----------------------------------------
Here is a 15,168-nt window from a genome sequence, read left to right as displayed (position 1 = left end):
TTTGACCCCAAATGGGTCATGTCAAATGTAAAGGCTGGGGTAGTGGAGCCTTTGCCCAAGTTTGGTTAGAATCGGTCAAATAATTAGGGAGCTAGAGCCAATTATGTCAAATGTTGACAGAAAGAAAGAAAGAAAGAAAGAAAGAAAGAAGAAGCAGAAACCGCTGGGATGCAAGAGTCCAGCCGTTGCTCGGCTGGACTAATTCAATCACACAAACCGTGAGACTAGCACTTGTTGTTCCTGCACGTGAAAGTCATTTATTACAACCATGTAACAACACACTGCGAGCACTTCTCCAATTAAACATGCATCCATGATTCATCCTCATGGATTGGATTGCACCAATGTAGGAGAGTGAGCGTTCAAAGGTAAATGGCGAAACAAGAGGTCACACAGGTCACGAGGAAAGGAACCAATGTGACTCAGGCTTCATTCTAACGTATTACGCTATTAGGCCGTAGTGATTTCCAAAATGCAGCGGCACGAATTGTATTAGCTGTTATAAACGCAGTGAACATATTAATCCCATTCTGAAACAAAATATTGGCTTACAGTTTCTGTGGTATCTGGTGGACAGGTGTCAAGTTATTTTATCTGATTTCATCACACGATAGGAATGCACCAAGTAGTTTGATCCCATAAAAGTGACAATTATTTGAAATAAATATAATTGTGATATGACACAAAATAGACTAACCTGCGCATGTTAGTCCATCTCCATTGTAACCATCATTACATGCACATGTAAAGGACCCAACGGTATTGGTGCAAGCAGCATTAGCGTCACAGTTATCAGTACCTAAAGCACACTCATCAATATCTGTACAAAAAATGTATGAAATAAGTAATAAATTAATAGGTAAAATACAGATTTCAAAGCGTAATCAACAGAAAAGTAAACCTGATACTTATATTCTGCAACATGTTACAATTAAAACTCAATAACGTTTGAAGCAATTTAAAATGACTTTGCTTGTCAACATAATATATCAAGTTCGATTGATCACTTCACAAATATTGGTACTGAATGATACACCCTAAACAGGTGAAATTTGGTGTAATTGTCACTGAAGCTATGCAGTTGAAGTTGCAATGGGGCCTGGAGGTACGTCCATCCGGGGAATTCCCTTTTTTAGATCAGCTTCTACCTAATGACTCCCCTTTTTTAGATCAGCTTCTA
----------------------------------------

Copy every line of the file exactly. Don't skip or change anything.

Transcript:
Here is a 15,168-nt window from a genome sequence, read left to right as displayed (position 1 = left end):
TTTGACCCCAAATGGGTCATGTCAAATGTAAAGGCTGGGGTAGTGGAGCCTTTGCCCAAGTTTGGTTAGAATCGGTCAAATAATTAGGGAGCTAGAGCCAATTATGTCAAATGTTGACAGAAAGAAAGAAAGAAAGAAAGAAAGAAAGAAGAAGCAGAAACCGCTGGGATGCAAGAGTCCAGCCGTTGCTCGGCTGGACTAATTCAATCACACAAACCGTGAGACTAGCACTTGTTGTTCCTGCACGTGAAAGTCATTTATTACAACCATGTAACAACACACTGCGAGCACTTCTCCAATTAAACATGCATCCATGATTCATCCTCATGGATTGGATTGCACCAATGTAGGAGAGTGAGCGTTCAAAGGTAAATGGCGAAACAAGAGGTCACACAGGTCACGAGGAAAGGAACCAATGTGACTCAGGCTTCATTCTAACGTATTACGCTATTAGGCCGTAGTGATTTCCAAAATGCAGCGGCACGAATTGTATTAGCTGTTATAAACGCAGTGAACATATTAATCCCATTCTGAAACAAAATATTGGCTTACAGTTTCTGTGGTATCTGGTGGACAGGTGTCAAGTTATTTTATCTGATTTCATCACACGATAGGAATGCACCAAGTAGTTTGATCCCATAAAAGTGACAATTATTTGAAATAAATATAATTGTGATATGACACAAAATAGACTAACCTGCGCATGTTAGTCCATCTCCATTGTAACCATCATTACATGCACATGTAAAGGACCCAACGGTATTGGTGCAAGCAGCATTAGCGTCACAGTTATCAGTACCTAAAGCACACTCATCAATATCTGTACAAAAAATGTATGAAATAAGTAATAAATTAATAGGTAAAATACAGATTTCAAAGCGTAATCAACAGAAAAGTAAACCTGATACTTATATTCTGCAACATGTTACAATTAAAACTCAATAACGTTTGAAGCAATTTAAAATGACTTTGCTTGTCAACATAATATATCAAGTTCGATTGATCACTTCACAAATATTGGTACTGAATGATACACCCTAAACAGGTGAAATTTGGTGTAATTGTCACTGAAGCTATGCAGTTGAAGTTGCAATGGGGCCTGGAGGTACGTCCATCCGGGGAATTCCCTTTTTTAGATCAGCTTCTACCTAATGACTCCCCTTTTTTAGATCAGCTTCTA